America Online's takeover of Time Warner is in the books as the biggest corporate acquisition ever. ...
America Online's takeover of Time Warner is in the books as the biggest corporate acquisition ever.
Its value was $187.1bn when the deal between the largest internet service provider and the largest media company was announced a year ago. When the deal was announced are the telling words. By the time the deal closed this month, the value had declined by 39% to $115bn. Chagrined Time Warner shareholders who initially dreamed of getting $110.63 in AOL stock for each of their Time Warner shares had just $69.71 worth on 12 January when the takeover was completed. On 23 January the value was $81.23.
The stock market's come-uppance in recent months has undone other investors who thought takeovers were giving them eye-popping returns. The cost of the acquisitions simply had been pumped up with inflated stock. Did anyone really believe that Time Warner was worth $187bn? And now the air was being let out.
When the UK's Vodafone took over Germany's Mannesmann, investors salivated. Mobile phones for every ear in the world, and all that. In February 2000, when Mannesmann capitulated, the acquisition was valued at $185.1bn, the second-biggest deal of all time. But by the time the transaction closed last April, a drop in Vodafone shares had reduced the takeover's value to $153.7bn. Since then, the Vodafone shares Mannesmann owners received in the takeover have fallen further. They closed on 23 January at 226p ($3.32) compared with 313p on April 12.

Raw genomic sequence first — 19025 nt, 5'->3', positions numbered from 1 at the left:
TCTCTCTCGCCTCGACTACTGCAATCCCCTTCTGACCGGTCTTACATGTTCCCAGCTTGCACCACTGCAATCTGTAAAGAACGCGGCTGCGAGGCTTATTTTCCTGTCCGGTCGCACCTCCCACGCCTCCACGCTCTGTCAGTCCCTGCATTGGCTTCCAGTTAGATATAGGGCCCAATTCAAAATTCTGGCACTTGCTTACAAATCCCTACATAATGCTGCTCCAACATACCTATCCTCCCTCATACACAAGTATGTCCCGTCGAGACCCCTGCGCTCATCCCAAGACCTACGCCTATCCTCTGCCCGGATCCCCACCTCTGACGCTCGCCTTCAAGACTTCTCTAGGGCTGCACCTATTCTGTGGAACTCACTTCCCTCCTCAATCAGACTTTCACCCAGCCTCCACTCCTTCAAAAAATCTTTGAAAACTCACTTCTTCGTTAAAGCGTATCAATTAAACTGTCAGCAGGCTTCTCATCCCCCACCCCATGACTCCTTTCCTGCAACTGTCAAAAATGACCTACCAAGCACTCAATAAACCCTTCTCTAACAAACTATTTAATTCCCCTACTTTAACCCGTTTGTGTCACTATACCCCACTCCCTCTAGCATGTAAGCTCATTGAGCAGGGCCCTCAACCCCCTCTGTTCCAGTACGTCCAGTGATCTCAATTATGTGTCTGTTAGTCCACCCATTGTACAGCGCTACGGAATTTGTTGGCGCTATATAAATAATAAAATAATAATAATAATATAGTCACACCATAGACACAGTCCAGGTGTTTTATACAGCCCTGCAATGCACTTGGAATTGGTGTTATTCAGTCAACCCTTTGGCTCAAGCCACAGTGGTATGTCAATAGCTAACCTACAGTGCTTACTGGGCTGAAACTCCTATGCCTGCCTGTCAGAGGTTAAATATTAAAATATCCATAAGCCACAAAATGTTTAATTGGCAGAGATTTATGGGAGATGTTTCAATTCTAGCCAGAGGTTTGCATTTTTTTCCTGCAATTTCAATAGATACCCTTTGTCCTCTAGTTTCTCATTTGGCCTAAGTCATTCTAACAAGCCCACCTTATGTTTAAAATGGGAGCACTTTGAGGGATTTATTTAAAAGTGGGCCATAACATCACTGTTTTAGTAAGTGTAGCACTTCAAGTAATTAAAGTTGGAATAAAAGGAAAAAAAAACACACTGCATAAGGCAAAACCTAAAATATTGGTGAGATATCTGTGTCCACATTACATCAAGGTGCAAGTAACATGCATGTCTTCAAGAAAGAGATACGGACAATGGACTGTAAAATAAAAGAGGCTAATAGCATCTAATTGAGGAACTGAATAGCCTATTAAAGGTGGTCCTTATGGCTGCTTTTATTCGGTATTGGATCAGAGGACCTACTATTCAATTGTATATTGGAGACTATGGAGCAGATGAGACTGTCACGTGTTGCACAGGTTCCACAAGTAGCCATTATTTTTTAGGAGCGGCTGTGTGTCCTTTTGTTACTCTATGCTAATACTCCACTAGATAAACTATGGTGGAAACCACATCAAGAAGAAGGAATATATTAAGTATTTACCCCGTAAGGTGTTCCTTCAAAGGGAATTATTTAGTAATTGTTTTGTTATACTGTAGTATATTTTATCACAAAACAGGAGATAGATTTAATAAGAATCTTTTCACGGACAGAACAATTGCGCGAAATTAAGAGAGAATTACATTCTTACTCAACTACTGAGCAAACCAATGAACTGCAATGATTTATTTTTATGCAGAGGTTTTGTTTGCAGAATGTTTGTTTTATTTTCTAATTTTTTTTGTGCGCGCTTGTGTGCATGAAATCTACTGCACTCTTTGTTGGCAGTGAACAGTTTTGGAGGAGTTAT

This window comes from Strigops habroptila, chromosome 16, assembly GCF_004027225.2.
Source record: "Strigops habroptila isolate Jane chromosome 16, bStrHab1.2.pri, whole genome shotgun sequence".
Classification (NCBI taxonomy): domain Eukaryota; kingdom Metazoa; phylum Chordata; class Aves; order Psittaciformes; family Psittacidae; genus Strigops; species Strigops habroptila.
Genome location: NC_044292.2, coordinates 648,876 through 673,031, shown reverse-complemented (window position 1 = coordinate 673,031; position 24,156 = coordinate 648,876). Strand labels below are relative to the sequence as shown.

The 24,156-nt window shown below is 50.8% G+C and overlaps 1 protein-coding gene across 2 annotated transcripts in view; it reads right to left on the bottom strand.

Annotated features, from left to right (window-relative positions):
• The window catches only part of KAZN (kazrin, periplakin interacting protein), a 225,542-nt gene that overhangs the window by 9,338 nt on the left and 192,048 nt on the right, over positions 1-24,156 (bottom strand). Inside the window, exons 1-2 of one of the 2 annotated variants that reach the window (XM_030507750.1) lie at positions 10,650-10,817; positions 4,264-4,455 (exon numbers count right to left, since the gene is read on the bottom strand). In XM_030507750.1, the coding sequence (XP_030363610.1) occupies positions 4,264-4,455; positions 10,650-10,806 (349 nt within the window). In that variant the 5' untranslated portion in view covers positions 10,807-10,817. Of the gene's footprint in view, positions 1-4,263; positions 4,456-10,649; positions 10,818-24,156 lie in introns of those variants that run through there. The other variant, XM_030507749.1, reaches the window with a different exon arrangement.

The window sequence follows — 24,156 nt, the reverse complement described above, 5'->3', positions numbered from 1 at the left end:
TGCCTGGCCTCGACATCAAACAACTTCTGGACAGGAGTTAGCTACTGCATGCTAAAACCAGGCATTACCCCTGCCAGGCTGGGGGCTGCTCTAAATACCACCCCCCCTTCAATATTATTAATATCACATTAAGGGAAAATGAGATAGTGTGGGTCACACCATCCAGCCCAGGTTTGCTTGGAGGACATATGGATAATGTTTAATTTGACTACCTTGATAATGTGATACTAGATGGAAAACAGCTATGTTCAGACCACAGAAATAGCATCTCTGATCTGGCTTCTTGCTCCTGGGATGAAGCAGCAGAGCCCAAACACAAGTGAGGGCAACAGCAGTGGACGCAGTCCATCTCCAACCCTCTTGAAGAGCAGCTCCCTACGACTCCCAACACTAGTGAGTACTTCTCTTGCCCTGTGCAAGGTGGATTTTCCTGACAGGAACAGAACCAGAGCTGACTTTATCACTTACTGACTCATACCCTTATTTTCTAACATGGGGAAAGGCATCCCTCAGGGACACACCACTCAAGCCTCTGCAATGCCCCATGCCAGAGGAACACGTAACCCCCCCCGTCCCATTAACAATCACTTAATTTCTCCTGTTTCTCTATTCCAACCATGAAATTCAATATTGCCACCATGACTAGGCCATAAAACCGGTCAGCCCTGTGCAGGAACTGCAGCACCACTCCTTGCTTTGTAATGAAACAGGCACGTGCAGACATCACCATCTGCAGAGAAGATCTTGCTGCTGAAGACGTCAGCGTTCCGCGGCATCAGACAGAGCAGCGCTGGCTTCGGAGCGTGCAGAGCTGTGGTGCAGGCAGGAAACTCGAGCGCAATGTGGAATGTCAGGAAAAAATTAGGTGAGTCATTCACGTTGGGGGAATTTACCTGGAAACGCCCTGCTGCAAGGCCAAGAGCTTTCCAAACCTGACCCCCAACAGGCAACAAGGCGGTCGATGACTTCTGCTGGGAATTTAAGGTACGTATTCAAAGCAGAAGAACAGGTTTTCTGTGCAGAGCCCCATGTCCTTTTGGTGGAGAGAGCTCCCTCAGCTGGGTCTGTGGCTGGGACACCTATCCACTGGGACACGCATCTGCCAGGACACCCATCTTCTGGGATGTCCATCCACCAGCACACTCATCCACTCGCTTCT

Investors found disaster in another seemingly irresistible area: fibre optics. Last July, JDS Uniphase, the largest manufacturer of fibre-optic products for speeding up telecoms transmission, said it would buy SDL, which makes lasers. Everybody wants data to get here yesterday was the notion. The value of JDS stock offered on the announcement date was $36.5bn. But now, the value of the still-pending takeover has dropped to $19.3bn.
Executives of these firms can say that shareholders should be patient, that in the long run their takeovers will work. They might also point out, sheepishly, that the stocks of the target firms would have declined even if they hadn't been tied to the shares of the acquirers. A decline in wireless phone stocks, including its own, probably means VoiceStream Wireless of the US will go through with its sale to Deutsche Telekom, though a drop in the purchaser's stock might give it an escape route. Initially valued at $49.8bn, this takeover is now worth $35.3bn. VoiceStream shareholders might take some solace in knowing that part of the offer is in cash.
All of these deals were made predominantly in stock because the acquiring companies would have been foolish to pay cash, even if they had been able.
Remember too that just a few months ago, investors were so enamoured of these can't-miss stocks that they probably preferred them to cash. There was this corollary nonsense about spinning off internet or wireless units to create 'currencies' to be used in other overpriced acquisitions. Not every recent takeover has plummeted in value. Chevron's $46.5bn bid for oil rival Texaco is now worth 5.6% less than when it was announced in October. S&P's 500 Index has declined 1% in the same time.
Still, oil was dull compared with the internet and mobile phones. Investors wanted action. What they got was cracked ribs, and their suffering may continue. Does anyone believe Time Warner, which had to pay $1.67bn in interest on its huge debt in the past 12 months, is worth even $115bn? They are called paper profits for a reason.
David Pauly via the Bloomberg New York newsroom
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